The more training and experience a chess player gains, the more they transfer those once slow-thinking-required tasks over to the purview of fast thinking. This is a measure of their progress in the game.

Fortunately, chess will always reward success with a deeper challenge. It is not uncommon for a grandmaster game to last 6 hours.

Whether you are a club player or the World Champion, chess will exercise your brain in both gears — as long as you face the opponents, you should.

5. Critical Thinking

Pew Research has shown that only one-quarter of Americans can reliably tell the difference between fact and opinion.

This reveals the power of bias to overwhelm our thinking and our desperate need as a nation for improved critical thinking. How far from recognizing flawed logic in complex situations is a society that can no longer distinguish fact from opinion — a task elementary school kids perform on worksheets using crayons?

Chess is a pure test of critical thinking. Your opinions and beliefs about a position on the chessboard do not influence the truth. In chess, as it should be in life, the objective is to move those beliefs and opinions toward the truth. If you commit to attempting the reverse while facing a competent opponent, you will believe your way to a loss.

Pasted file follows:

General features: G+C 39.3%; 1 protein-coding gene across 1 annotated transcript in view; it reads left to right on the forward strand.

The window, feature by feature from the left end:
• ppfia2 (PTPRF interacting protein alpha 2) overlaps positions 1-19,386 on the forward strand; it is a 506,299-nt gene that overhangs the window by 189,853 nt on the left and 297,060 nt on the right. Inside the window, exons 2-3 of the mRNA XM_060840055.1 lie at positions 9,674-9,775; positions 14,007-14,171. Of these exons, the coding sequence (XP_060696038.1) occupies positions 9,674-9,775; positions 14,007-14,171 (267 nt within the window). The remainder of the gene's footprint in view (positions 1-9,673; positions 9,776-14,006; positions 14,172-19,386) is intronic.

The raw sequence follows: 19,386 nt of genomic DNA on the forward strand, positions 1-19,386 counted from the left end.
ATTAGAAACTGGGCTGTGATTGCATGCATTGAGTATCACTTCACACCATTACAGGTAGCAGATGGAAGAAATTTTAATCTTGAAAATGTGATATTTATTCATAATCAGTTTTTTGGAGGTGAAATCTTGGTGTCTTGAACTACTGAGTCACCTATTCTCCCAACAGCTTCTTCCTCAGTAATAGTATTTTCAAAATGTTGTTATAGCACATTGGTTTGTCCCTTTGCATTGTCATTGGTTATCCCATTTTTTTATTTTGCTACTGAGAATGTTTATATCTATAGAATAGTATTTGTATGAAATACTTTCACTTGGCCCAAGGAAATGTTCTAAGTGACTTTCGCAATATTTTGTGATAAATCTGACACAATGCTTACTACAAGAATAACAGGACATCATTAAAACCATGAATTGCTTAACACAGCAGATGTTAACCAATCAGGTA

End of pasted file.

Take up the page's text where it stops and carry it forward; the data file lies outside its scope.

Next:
Chess teaches young and old players how to solve problems. It requires abstract thinking. It demands control over one's emotions and quickly punishes the overly emotional with a blunder.

The patient player beats the impatient—the player who can concentrate defeats the unfocused. Practice leads to pattern recognition. Logical thinking is a prerequisite for a sound strategy over the chessboard.

Chess is a perfect exercise in critical thinking.

Chess Belongs In Schools

From brain health to brain use, the case for the widespread addition of chess in our public schools is clear.

The game teaches kids patience, focus, thoughtfulness, and self-control and introduces them to people from all walks and stages of life. It offers itself as a lifelong interest, either as an occasional pastime or professional pursuit.

It teaches kids how to win and lose and, as Kipling put it, how to "treat those two imposters just the same." Losses come to even the greatest player in the world, and the winner whose ego flies too high will soon be grounded by the stronger opponent that win has rewarded them with in the next round of the tournament.

Encourage your local school district to redirect some of their funding for brain damage proliferation toward the development of chess education.

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Author of Lavatory Reader #1: This Road, now available on Amazon. New Twitter @OtisAdamsWrites. Otis Adams is an award-winning writer with three books under his belt and two dozen awards boxed up in his closet for his screenplays and short fiction. He writes regularly on Medium.com and can be contacted at pithbooks@gmail.com.

Columbia, MO